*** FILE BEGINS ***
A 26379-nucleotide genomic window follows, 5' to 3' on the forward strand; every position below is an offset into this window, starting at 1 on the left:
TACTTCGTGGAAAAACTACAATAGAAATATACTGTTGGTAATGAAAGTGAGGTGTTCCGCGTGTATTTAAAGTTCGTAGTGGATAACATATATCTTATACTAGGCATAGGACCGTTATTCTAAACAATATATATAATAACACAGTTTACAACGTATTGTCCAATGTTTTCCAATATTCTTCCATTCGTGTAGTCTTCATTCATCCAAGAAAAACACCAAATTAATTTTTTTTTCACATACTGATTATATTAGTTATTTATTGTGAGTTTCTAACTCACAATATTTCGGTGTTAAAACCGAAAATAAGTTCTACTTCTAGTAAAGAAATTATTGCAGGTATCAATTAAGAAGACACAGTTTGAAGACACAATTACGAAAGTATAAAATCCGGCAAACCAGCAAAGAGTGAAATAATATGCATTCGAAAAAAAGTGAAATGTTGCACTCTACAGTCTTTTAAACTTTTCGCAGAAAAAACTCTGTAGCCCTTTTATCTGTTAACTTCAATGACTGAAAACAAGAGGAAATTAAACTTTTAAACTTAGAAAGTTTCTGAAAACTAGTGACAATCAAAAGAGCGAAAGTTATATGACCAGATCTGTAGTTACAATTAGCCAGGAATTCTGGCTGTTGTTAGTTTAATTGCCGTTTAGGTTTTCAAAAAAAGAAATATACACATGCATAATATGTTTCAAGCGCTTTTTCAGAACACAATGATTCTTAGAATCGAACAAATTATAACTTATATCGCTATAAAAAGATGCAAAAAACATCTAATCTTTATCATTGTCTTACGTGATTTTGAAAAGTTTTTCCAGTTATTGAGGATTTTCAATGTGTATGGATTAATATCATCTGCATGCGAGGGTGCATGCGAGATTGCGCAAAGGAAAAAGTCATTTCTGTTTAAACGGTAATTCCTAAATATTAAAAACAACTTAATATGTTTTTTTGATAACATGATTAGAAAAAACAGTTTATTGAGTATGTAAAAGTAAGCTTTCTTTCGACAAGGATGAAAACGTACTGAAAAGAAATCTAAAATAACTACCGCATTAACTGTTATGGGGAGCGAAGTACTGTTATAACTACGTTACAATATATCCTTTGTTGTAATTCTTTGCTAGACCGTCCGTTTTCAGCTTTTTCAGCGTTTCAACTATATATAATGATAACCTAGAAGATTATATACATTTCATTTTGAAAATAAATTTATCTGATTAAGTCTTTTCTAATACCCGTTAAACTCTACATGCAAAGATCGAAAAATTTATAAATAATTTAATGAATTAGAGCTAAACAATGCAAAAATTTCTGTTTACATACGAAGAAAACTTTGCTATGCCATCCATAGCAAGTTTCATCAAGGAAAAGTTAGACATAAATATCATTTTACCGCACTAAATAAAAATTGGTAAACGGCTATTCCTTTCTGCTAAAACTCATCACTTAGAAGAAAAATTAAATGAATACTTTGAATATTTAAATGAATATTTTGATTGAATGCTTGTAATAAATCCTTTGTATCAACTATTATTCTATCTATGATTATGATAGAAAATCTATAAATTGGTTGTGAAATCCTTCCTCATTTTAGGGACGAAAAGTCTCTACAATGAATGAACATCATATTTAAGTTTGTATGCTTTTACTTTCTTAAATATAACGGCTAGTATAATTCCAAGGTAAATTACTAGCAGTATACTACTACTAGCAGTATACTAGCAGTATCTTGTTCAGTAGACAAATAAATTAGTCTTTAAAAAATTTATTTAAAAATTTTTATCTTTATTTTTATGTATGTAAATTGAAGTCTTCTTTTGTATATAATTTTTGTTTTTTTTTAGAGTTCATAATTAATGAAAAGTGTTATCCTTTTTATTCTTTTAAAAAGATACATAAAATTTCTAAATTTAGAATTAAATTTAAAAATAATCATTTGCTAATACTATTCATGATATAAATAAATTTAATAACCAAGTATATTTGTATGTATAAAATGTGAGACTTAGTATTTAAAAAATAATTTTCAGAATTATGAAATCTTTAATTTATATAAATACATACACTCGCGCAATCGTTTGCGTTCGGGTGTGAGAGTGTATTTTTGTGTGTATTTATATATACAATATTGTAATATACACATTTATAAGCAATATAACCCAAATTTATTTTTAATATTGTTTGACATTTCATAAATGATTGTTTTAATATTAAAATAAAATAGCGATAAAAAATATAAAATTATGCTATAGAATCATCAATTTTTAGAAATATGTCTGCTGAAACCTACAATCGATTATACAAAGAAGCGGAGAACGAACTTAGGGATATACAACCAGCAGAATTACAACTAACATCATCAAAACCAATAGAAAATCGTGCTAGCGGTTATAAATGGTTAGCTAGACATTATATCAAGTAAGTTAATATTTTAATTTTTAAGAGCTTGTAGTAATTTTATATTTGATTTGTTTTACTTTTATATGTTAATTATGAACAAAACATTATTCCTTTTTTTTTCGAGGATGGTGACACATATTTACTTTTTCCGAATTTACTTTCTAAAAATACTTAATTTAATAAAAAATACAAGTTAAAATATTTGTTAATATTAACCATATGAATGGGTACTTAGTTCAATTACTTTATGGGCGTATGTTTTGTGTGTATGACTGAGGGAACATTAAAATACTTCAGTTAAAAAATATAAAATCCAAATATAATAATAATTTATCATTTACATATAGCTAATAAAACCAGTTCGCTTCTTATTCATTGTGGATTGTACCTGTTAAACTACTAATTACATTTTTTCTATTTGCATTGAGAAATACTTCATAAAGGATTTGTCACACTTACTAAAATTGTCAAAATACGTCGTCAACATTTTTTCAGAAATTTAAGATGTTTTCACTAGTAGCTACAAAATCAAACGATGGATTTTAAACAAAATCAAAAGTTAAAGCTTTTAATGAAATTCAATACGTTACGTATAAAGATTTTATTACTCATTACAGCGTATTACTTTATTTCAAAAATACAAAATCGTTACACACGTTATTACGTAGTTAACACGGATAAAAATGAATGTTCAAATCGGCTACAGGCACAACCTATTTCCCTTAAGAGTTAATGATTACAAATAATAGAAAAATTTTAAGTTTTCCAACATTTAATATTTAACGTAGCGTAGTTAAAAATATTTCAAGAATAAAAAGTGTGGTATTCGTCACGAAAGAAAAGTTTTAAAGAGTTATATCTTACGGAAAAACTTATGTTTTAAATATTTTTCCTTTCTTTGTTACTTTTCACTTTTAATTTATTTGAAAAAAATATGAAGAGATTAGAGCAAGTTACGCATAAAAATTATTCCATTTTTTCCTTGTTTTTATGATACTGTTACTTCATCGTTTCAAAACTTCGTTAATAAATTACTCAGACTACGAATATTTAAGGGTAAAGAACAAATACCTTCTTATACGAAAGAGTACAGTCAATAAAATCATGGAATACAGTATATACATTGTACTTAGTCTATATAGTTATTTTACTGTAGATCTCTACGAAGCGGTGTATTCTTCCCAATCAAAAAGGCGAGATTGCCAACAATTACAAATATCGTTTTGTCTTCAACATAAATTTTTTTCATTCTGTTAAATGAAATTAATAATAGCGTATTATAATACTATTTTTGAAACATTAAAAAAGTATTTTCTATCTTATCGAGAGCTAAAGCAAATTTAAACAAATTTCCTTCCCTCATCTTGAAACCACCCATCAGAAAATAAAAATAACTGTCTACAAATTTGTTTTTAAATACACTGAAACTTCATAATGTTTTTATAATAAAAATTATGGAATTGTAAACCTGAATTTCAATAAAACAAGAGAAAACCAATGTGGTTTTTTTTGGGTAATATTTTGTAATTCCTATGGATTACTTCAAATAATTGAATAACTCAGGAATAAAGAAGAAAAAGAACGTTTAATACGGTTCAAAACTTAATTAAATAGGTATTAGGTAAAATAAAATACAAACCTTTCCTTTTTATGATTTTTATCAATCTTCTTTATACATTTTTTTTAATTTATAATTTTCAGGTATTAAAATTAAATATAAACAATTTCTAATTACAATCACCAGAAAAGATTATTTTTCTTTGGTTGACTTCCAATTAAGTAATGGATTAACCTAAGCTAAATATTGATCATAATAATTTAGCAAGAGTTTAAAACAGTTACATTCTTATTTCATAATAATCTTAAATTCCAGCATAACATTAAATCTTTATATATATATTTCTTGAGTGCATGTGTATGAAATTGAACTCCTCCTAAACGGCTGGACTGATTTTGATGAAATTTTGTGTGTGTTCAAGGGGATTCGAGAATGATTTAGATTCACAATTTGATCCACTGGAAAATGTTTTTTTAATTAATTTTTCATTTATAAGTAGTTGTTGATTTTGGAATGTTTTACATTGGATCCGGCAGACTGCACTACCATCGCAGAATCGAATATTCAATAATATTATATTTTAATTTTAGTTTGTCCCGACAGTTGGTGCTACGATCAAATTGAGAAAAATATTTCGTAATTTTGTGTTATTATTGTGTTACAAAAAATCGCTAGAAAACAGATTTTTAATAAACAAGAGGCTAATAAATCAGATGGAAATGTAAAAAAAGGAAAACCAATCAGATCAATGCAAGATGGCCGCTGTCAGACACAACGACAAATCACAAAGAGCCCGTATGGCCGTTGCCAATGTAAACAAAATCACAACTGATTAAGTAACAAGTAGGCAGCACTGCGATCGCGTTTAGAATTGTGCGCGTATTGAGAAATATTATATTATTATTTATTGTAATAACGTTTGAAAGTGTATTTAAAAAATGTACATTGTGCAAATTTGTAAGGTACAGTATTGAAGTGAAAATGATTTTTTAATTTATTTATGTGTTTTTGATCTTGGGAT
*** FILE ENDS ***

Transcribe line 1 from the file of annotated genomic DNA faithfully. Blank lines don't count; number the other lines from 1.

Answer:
A 26379-nucleotide genomic window follows, 5' to 3' on the forward strand; every position below is an offset into this window, starting at 1 on the left: